Lastly, having only read the first chapter, of Not For Profit, I'm thinking For Love of Country makes a better teaching tool. Thoughts?

Isis Leslie said...

(I don't know how I came to be Dr. Leslie on here, rather than Isis, and it seems ridiculous, but...oh well.)

Amit Ron said...

I think that the bottom of page 7, where Nussbaum describes what she calls the "spirit of the humanities," speaks directly to some of the recent comments. Here it is:

"I shall try to show how the humanities and arts are crucial both in primary/secondary and in university education, ...
When practiced at their best, moreover, these other disciplines [sciences and social sciences, AR] are infused by what we might call the spirit of the humanities: by searching critical thought, daring imagination, empathetic understanding of human experiences of many different kinds, and understanding of the complexity of the world we live in. ... Although good science education is not my theme, a companion study on that topic would be a valuable complement to my focus on the humanities."

Amit Ron said...

As if there are not enough reasons to be proud about living in Arizona, the Arizona Republic reports
today on a new study that concludes that "Arizona students should focus their education toward specific career goals, starting at younger ages." You can also read in the article that the former CEO and chairman of Intel believes that "students also need to know what companies expect in an employee and how to start meeting those expectations in school."

The title of the report -- "To Learn to Earn" -- is noteworthy (based on my career choice, I must have been absent on the day that they taught this in my school).


John said...

I found this heartening, because the students deflected the utility question and re-framed it:

Relatedly: it bugs me that telling testimonials are so often dismissed as merely "anecdotal" in the assessment/accountability racket, whereas faceless data gets the red carpet treatment. Are we teaching general crowds or singular individuals? Is there some way to recuperate the importance of narratives against the numbers games?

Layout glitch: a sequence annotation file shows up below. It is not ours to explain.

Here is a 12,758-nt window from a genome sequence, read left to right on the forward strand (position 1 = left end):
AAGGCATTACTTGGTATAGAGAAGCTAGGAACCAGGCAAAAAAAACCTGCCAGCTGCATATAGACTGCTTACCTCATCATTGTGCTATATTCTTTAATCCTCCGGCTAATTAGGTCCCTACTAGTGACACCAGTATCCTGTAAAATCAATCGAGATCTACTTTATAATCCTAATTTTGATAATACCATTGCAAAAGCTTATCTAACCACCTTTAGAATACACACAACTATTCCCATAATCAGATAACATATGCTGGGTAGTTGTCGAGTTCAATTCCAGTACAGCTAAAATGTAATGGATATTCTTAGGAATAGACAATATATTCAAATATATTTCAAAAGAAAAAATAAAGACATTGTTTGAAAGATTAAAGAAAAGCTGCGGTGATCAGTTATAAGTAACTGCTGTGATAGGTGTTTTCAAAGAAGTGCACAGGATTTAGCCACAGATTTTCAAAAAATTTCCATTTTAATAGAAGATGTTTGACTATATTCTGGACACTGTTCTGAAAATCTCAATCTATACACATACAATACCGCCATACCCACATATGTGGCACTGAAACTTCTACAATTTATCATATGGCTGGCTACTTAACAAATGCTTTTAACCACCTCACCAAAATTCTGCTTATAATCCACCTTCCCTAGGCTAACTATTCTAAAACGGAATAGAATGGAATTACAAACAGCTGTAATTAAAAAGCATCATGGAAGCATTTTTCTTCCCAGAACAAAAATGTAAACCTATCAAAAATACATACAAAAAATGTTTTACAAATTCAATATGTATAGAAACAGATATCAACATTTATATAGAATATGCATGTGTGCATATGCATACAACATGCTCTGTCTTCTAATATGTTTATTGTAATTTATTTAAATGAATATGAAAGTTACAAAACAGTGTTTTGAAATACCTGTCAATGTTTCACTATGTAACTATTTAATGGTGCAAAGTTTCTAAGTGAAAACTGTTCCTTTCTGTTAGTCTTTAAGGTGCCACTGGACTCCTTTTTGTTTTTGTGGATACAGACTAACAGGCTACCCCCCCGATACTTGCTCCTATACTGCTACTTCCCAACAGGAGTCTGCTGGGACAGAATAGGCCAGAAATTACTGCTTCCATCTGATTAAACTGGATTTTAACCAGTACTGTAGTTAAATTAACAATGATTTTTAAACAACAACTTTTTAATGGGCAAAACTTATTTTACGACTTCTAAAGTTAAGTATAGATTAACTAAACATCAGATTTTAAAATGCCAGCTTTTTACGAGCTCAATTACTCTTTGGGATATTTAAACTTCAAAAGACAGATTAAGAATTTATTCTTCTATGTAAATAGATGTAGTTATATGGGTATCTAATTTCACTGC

Geert said...

Hi all,

I wrote a review of Nussbaum's book a while ago and has since become more sceptical about the liberal arts approach. I am more in favor of specialized BAs and MAs. In our field of new media it always strikes me that the LA students are not the brighest but the most average. Why?

John said...


Thanks for posting! But your generalizations about liberal arts students simply do not ring empirically true to me. Period. The term "liberal arts students" in your critique probably needs to be disaggregated, and your data set properly identified. In the U.S., liberal arts students scored the highest on the CLA test, as noted in the Academically Adrift book. And as former chair of Media Studies at liberal artsy Pomona College, I can tell you that liberal arts students and their professors are not the technophobes you describe (and I know that's true elsewhere). The computer science professors and their students at Pomona College and nearby Harvey Mudd Colleges and the other Claremont Colleges would wonder about your claim that liberal arts students aren't interested in programming or adept at code. A 1998 study (that looked at 40 years of data) showed that graduates of U.S. liberal arts colleges out-performed their peers in a great number of categories (see for a summary: Your rant seems edgy and contrarian, but is it anything more beyond your own gut sensibility?

abahachi said...

One of the responses of UK universities (or at any rate some of the larger, research-intensive ones) to the removal of state funding for humanities and social science degrees and the proposals for dramatic increases in fees has been to start developing interdisciplinary 'liberal arts' degrees alongside the traditional specialised programmes. This seems to be motivated almost entirely by the fear that students will respond to the prospect of increased debt by choosing more vocational degree programmes, which is a questionable assumption - there doesn't seem to be any evidence either way for the moment, but the basic conservatism of students, schools and employers here may mean that there's more rather than less demand for really traditional specialised degrees rather than anything that looks new-fangled or watered-down. Clearly, however, that says nothing about the instrinsic value of a humanities education in whatever form; it's based on the fact that any degree from the university of London or Manchester or Bristol is highly regarded by many employers, i.e. it's all about reputation and status. I suspect that many of my students have chosen the humanities route because they enjoy it (and/or don't like the hard sciency stuff) and are not harming their prospects by pursuing it, rather than because they hold any positive beliefs about the utility or importance of the humanities.

Neville Morley